Transcript – How to Plan AdWords Campaigns With a Spreadsheet
You’re going to run an AdWords campaign, but before you go into AdWords and start running a campaign, you need to plan, plan, plan. What do you do? Well, I’m going to share with you a spreadsheet I use to plan every element of my campaign, from keywords, match types, ad group structure, and even ad copy itself as well because planning ahead means you spend less time fiddling around within AdWords and you know already the objectives of your campaign. I’m going to show you exactly how I plan things with my spreadsheet coming up after this.
Okay, guys, this is my AdWords campaign setup spreadsheet that I’ve been using for years. Now, of course, AdWords changes its character count every so often in terms of ad structure and how things work, so I’ve updated this to the current version of AdWords. I’ve been using this spreadsheet for years, and it’s great for planning simple PPC campaigns over time. Now, each spreadsheet, when you complete it with your campaign and how you want to set it up, each spreadsheet is per campaign.
If I’m placing a new campaign, I’d use this Google Ads Spreadsheet. When creating another one, I’d recreate this spreadsheet again and create a new one to create a new campaign. It’s on a campaign by campaign basis. Let’s jump into the ad section of the spreadsheet. There’s four elements of ads here. You can create four different types of ad copy to test. Now, obviously, with smaller campaigns, you wouldn’t necessarily test for ads.
You’d test maybe two ads or maybe even a stretch of three ads for a particular ad group, but on this section, well, I’ve got four here just so there’s enough room to play with if you do have larger campaigns where you do get enough data to accurately test for ads. Put your ad group name in the top. I’m just going to call it test for the purpose of this just to let you know what ad group you’re applying your ads to and your keywords to. First of all, let’s look at the headline section. You’ll see there’s a character count and a character limit.
Currently, AdWords, you’ve got the two sections of the headline. You can have a character limit of 30 in each section. You will notice the character count is live, so if I went in here and exceeded the character length, you will notice that conditional formatting makes the character count red which tells you that ad is not ready to go and if you went to Google now, that would not be accepted. This is great for planning out ad copy if you get a bit of writer’s block.
It’s great to use this spreadsheet to get an idea of what you want to write before you actually go into Google itself. Another thing as well is if you work in a larger company where AdWords is very left brain. If you’re a Google Ads analyst and you create campaigns, you might not be the best at writing ads. This is the kind of spreadsheet you can pass on to people in your PR teams or your ad copy teams in your company. They can actually go ahead and complete this spreadsheet themselves. They can get the character counts right because they’ll be told if they exceed it at any time. It could be quite helpful for that as well.
The next columns are the ad group keywords, so ad group level keywords in here. Now, you might think this keyword column isn’t that long. There’s not many keywords in here, but for most campaigns actually, if you’re being that specific in niche and you’re set up in terms of the relevance and the actual detail you go into, I think that’s more than enough keywords. You shouldn’t have massive reams of keywords in an ad group. It just means you’re not being focused enough in terms of, I guess, your categorization of keywords.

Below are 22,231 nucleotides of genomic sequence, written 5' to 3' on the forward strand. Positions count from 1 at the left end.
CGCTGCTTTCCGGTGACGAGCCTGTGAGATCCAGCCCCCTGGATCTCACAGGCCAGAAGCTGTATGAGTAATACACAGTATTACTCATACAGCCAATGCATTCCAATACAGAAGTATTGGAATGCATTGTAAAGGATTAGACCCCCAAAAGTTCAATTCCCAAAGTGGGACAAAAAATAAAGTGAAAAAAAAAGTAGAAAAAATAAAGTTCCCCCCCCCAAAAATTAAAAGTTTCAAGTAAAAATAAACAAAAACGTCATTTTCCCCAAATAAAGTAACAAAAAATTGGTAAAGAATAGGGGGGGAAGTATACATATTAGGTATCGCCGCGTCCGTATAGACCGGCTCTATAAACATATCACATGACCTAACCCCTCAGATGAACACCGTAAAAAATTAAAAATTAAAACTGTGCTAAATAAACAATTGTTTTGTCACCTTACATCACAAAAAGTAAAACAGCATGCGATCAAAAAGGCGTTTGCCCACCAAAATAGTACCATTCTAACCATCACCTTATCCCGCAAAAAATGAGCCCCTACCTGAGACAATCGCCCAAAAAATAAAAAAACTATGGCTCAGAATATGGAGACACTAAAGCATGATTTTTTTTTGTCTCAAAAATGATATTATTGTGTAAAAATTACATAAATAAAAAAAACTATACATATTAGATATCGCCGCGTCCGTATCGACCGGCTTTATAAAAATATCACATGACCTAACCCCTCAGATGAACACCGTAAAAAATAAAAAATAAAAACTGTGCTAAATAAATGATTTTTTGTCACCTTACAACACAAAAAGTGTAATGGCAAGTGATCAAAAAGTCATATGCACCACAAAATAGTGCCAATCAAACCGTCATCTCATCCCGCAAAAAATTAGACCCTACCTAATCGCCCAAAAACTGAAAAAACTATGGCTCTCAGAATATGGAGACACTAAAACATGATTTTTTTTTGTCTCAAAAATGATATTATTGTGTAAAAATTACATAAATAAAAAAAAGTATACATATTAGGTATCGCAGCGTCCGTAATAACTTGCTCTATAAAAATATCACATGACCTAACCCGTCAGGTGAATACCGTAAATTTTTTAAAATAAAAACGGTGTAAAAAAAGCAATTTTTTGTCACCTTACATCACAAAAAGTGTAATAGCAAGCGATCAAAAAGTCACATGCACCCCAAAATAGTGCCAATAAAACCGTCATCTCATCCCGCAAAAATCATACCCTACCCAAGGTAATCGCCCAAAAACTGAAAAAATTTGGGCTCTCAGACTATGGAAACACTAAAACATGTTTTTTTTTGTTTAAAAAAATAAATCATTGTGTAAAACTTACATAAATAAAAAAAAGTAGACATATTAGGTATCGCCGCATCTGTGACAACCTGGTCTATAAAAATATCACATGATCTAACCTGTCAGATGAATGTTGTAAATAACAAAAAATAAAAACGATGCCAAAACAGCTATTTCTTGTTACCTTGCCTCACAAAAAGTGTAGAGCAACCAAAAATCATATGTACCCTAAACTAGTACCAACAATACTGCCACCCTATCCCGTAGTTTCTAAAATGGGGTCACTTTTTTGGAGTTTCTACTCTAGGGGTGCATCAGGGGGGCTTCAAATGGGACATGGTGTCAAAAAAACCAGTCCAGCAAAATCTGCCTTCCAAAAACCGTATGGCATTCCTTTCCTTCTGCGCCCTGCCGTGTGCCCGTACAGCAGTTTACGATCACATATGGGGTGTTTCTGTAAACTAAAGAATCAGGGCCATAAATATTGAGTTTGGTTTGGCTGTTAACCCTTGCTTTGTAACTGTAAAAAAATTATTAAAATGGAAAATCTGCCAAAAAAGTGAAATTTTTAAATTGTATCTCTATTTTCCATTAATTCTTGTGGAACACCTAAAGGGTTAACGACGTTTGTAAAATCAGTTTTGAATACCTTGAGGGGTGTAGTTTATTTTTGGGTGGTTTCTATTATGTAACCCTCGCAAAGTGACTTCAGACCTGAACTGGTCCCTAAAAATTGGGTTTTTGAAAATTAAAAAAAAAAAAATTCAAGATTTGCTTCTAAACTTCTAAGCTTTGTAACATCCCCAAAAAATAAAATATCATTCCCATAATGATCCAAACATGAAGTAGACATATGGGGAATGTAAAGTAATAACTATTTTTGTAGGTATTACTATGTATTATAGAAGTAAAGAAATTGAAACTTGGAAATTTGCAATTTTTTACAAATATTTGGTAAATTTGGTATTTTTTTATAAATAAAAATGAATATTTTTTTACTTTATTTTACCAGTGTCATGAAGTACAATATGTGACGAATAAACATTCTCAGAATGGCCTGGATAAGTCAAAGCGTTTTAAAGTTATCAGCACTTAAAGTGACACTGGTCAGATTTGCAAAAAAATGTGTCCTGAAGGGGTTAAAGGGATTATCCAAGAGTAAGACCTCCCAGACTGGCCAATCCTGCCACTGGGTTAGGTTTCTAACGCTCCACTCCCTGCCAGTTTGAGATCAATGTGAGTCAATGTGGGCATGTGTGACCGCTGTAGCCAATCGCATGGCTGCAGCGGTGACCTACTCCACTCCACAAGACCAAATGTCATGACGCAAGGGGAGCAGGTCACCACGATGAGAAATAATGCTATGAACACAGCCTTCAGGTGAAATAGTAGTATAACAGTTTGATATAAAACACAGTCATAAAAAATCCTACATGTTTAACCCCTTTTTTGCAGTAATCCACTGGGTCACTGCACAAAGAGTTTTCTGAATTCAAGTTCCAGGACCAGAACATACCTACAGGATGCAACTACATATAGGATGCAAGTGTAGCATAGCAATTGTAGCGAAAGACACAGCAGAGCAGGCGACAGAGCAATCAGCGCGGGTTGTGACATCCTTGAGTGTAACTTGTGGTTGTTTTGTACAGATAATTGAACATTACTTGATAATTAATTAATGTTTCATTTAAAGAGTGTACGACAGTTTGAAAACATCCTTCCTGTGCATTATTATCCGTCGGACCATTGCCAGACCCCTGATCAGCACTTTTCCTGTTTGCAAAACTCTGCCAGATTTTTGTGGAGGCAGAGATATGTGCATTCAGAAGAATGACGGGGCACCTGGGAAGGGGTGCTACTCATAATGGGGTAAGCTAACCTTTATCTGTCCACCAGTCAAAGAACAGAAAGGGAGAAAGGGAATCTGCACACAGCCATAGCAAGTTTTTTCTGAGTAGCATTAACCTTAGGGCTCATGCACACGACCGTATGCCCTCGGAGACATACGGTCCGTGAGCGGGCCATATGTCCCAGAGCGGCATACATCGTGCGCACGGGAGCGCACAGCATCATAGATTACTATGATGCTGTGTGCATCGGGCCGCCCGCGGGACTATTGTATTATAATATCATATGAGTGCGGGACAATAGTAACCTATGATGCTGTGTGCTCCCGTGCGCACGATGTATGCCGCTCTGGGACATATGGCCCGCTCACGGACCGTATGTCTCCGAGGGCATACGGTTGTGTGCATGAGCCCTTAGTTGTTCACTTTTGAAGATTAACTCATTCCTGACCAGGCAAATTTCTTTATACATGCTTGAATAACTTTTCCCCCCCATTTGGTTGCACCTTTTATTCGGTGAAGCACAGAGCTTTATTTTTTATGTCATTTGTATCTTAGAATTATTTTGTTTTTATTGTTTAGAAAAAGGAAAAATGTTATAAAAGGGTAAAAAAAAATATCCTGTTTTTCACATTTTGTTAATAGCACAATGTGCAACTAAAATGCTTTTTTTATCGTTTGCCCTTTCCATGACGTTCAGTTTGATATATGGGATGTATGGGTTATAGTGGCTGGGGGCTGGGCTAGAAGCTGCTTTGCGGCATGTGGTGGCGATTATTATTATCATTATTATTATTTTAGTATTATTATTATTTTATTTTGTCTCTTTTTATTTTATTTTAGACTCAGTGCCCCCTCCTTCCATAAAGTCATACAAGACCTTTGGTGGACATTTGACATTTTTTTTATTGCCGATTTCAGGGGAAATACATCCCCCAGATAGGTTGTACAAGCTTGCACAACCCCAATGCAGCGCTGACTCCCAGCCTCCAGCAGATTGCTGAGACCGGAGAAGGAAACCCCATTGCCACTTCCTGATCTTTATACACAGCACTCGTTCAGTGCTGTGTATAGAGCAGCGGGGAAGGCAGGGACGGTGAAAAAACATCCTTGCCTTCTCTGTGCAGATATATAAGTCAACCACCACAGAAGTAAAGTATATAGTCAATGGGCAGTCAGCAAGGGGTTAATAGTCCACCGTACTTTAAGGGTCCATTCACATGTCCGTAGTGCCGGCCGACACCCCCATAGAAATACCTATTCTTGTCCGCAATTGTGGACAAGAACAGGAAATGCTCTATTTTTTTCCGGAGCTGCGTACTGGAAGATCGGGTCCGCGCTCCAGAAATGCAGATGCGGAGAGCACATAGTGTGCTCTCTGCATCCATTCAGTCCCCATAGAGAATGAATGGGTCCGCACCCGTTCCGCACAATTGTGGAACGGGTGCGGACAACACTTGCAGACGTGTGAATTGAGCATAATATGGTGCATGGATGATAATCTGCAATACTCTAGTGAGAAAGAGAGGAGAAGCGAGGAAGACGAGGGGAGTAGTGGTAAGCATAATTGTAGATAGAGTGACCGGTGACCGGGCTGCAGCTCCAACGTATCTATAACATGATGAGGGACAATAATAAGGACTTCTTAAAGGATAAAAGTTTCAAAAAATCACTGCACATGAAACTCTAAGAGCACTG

Again, ad group level negatives here as well. You can see if there’s any crossover between ad groups and you prefer one to serve and not the other in certain scenarios. You can add your ad group level negatives here as well. Pre-setup, when you go into AdWords, you know exactly what you’re doing. Again, of course, there’s not just ad group level negative keywords, you also get campaign level negative keywords as well. You could put all your campaign level negatives in here. They can keep going down because I know negative keyword lists, a campaign level can end up very, very long. This will give you an idea of how much space you’ve got. If you wanted many more ad groups than just the two I’ve got here or just be a simple case of copying and pasting exactly what I’ve done above, just copy and paste and that’s it.
Keep building your campaigns. You’d keep going. You keep creating ads. You can even delete these if you wanted to and then fill out your ad group keywords and negative keywords. Then once you’ve finished, you’re setup and you know exactly what you want to say and what keywords you want to bid on, it’s just a case of heading to AdWords, having this spreadsheet open on a separate screen, and then just cracking on and entering the keywords in, simple copy and paste job and that’s it. You’ve already planned your campaign.
You’re in AdWords. The time you take in AdWords to set campaigns up is all done. Thanks for watching. If you want to download this spreadsheet, it’s available via the link in the description, so go ahead and download that spreadsheet. Get going and get creating your campaigns and start building thing and planning out what you want to do before you even get to AdWords because you actually work better doing it this way than you do on AdWords. Guys, I hope you enjoy using the spreadsheet. It’s yours for free. I’ve been using it for years. Go ahead and create a campaign. I’ll see you guys next time.